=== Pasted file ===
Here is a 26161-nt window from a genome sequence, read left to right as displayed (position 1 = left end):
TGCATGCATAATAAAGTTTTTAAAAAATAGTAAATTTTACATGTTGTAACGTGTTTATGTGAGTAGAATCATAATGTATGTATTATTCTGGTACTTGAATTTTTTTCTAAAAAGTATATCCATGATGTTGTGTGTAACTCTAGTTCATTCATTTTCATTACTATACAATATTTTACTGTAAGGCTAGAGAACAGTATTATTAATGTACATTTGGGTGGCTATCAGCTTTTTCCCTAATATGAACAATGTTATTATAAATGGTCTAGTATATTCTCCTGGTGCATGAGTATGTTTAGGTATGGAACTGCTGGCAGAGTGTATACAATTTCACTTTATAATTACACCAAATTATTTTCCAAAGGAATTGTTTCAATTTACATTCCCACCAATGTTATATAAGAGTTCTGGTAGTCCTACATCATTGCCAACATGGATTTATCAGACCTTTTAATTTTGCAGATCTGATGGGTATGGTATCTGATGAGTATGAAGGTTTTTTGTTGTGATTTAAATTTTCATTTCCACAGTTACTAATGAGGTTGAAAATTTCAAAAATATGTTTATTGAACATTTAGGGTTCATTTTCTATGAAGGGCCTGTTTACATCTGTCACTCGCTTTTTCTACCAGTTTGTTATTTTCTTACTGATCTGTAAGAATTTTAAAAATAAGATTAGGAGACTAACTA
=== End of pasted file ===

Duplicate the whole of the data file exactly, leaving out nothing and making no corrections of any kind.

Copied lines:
Here is a 26161-nt window from a genome sequence, read left to right as displayed (position 1 = left end):
TGCATGCATAATAAAGTTTTTAAAAAATAGTAAATTTTACATGTTGTAACGTGTTTATGTGAGTAGAATCATAATGTATGTATTATTCTGGTACTTGAATTTTTTTCTAAAAAGTATATCCATGATGTTGTGTGTAACTCTAGTTCATTCATTTTCATTACTATACAATATTTTACTGTAAGGCTAGAGAACAGTATTATTAATGTACATTTGGGTGGCTATCAGCTTTTTCCCTAATATGAACAATGTTATTATAAATGGTCTAGTATATTCTCCTGGTGCATGAGTATGTTTAGGTATGGAACTGCTGGCAGAGTGTATACAATTTCACTTTATAATTACACCAAATTATTTTCCAAAGGAATTGTTTCAATTTACATTCCCACCAATGTTATATAAGAGTTCTGGTAGTCCTACATCATTGCCAACATGGATTTATCAGACCTTTTAATTTTGCAGATCTGATGGGTATGGTATCTGATGAGTATGAAGGTTTTTTGTTGTGATTTAAATTTTCATTTCCACAGTTACTAATGAGGTTGAAAATTTCAAAAATATGTTTATTGAACATTTAGGGTTCATTTTCTATGAAGGGCCTGTTTACATCTGTCACTCGCTTTTTCTACCAGTTTGTTATTTTCTTACTGATCTGTAAGAATTTTAAAAATAAGATTAGGAGACTAACTA